In all of the above, I've been talking about DVD, but with High Def becoming more popular you also need to consider other recording media such as BluRay and HDDVD.

    AFAIK there are no recorders which will record directly into AVI format, so you will always have to convert on a pc.
    More info on conversions here:
    http://www.videohelp.com/
    http://www.doom9.org/

    Edit: forgot to mention that an alternative to network connection is to get a device with an external HDD connected via USB.
    Last edited by lynx; 10-01-2007 at 07:24 PM.
    .
    Political correctness is based on the principle that it's possible to pick up a turd by the clean end.

  5. Software & Hardware   -   #5
    Thats why I love this forum, the people in the BT section was so friendly that I love them over there and even on hardware here I am not getting anything less either - Seriously a Big thanks for the help.

    I have to apologize for my ignorant. Cause I am seriously lost approximately 75% into the post, because it got a bit technical and the problem I have around the Toronto area is that there isn't too much dealer to buy a DVD recorder (it is skeptical and makes me wonder if I am even making a right decision).

    I went and browse through the store this past weekend and as sad as it is, the sales in the store doesn't even know how to answer my question (precisely the part of how to do it the other way around of transferring a file from the DVD recorder back to computer).

    Here are few DVD recorder that I browsed:
    a) http://www.futureshop.ca/catalog/proddetail.asp?sku_id=0665000FS10085730
    Which is just the recorder itself.


    b) http://www.futureshop.ca/catalog/proddetail.asp?sku_id=0665000FS10085863
    This one with HDD and DVD but no USB


    c)
    http://www.bestbuy.ca/catalog/prodde...gon=&langid=EN
    With HDD, DVD and USB. (In this case, can I transfer the file with my 4 gig USB Stick?)


    Now the question I simply wanted to ask is... which one of these can get the job done right and easily?

    Also to clear up what lynx has suggested, I suppose an HDD/DVD recorder must be able to record the HDD stored stuff back onto the DVD or else it is useless?
    Thanks again for all the help.

    PS: Forgot to ask, So in general what kinda file format am I converting from the recorded DVD back to the Computer? VOB?
    Last edited by Huck; 10-03-2007 at 05:32 PM. Reason: Addition Stuff
    Life could be cruel; but guess what, you have to face it no matter what happens.

  6. Software & Hardware   -   #6
    lynx's Avatar .
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    I'd stay clear of the Samsung, you would be very limited in the options it gives you.

    The LG is very similar to the model I've got, very nice when I got it a couple of years ago but a little dated now, overpriced and the disk is too small.

    Of the three options you've shown, the third (Philips DVDR3575H/37) is the one I'd go for, particularly with the upscaling option. Unfortunately the USB port is input only, and as far as I can tell only audio or jpg, so the only method of output is via DVD.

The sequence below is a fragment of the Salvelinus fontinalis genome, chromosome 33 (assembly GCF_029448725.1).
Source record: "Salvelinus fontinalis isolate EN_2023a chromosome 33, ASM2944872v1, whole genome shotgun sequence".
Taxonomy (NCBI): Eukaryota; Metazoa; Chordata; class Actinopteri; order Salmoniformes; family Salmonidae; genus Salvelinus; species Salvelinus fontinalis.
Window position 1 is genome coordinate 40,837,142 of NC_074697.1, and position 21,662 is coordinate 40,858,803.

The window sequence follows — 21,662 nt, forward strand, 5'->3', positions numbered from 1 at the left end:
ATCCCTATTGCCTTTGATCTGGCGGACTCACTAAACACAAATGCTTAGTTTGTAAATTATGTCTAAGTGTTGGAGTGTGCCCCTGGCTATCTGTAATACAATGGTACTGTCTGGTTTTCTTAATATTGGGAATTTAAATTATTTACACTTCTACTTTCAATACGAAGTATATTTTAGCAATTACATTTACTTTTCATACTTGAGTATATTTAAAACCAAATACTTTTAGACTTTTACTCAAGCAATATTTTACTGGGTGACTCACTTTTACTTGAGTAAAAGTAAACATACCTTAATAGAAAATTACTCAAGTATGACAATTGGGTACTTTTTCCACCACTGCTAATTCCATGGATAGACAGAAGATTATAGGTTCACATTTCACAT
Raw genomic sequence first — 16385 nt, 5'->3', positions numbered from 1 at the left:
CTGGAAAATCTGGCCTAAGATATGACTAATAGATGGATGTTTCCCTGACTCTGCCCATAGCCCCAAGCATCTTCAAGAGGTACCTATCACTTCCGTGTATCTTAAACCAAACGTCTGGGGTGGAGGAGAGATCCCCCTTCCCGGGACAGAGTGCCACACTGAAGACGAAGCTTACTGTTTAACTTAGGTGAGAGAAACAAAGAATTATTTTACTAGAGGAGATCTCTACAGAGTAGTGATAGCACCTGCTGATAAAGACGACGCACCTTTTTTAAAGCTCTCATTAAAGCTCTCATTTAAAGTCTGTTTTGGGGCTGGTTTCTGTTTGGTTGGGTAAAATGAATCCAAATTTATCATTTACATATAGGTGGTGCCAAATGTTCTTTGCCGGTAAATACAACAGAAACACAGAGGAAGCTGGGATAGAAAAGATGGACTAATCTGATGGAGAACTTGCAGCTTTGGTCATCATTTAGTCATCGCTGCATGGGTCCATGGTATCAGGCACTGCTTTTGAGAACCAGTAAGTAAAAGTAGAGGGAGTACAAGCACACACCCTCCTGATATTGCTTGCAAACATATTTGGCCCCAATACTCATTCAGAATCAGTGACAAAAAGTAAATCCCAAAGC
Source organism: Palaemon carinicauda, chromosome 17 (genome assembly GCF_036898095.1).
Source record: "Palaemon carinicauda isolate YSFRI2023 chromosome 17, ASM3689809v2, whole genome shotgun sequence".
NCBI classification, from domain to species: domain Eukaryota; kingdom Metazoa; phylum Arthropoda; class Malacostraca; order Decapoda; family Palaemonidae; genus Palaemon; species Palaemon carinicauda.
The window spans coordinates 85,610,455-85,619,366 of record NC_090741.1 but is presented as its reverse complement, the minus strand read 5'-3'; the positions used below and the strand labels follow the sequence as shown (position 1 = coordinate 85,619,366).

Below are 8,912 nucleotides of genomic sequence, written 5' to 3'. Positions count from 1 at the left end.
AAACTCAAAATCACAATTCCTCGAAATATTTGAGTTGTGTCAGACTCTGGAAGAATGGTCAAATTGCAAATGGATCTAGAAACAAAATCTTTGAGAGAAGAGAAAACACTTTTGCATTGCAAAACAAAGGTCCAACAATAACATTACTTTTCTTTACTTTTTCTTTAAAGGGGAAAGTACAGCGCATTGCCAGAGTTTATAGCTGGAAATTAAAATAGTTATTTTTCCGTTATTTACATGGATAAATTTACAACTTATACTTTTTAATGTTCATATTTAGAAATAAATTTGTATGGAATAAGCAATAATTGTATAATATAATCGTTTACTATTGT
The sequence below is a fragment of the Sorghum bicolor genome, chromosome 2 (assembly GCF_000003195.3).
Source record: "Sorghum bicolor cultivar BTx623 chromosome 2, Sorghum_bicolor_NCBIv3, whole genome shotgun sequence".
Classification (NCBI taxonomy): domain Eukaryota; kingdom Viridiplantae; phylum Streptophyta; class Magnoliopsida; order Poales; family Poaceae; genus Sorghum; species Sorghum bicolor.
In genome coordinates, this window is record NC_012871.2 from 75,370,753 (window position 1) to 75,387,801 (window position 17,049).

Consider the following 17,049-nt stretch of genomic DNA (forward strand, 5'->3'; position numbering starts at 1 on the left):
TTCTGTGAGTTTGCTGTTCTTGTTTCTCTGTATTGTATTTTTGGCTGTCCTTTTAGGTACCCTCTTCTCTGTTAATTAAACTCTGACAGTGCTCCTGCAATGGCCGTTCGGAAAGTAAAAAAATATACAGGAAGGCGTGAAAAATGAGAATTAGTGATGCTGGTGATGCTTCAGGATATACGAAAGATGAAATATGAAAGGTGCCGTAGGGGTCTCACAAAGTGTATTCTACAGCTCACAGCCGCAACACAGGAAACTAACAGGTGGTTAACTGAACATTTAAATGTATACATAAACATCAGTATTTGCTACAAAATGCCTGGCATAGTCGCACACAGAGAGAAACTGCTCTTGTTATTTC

Other than that, your assumptions about recording from HDD to DVD are correct, most manufacturers refer to this as dubbing.

    The output format is VOB, but you need to remember to set compatibility mode before dubbing and finalize the disks before ejecting if you want to use them on a pc.
    .
    Political correctness is based on the principle that it's possible to pick up a turd by the clean end.

  7. Software & Hardware   -   #7
    Actually, the question I have is, does the Hard drive itself makes that big of difference? (Would majority of the recording be > 1 DVD Disc [4.7 gig] given that they are around 1-3 hours long recording?)

    The reason I ask is it definitely does impact the price, cause any basic DVD recorder I see is roughly around 120 bucks - 170, where as one that comes with the hard drive is around 250 +.

    Thanks again
    Life could be cruel; but guess what, you have to face it no matter what happens.

  8. Software & Hardware   -   #8
    lynx's Avatar .
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    You can vary the recording quality, which in turn affects the amount of disk space used. You can fit about 2 hours of recording onto a DVD at standard quality.

    Once you've recorded something to HDD, if you want a permanent copy you need to look at how much space it occupies. If you try to copy too much onto a DVD it will warn you before you start.

    If a recording will fit onto a DVD you can do a fast dub at the original recorded quality which takes about 10 minutes for a full DVD. If it won't fit, you would need to change the quality - either set the quality to "auto" and the recorder will adjust the quality so that it just fits onto a disk, or select the quality manually.

    A few other points to remember:
    You can edit the recordings on the HDD, to remove ads etc.
    You can put several recordings onto one DVD, useful for episodes.
    You can split a recording over two or more DVDs.
    You probably won't even bother to make permanent recordings of a lot of the stuff.
    You can "pause live tv" so that inconvenient phone call doesn't spoil your program.
    The scratched DVD-RW doesn't upset the recording you were making.
    .
    Political correctness is based on the principle that it's possible to pick up a turd by the clean end.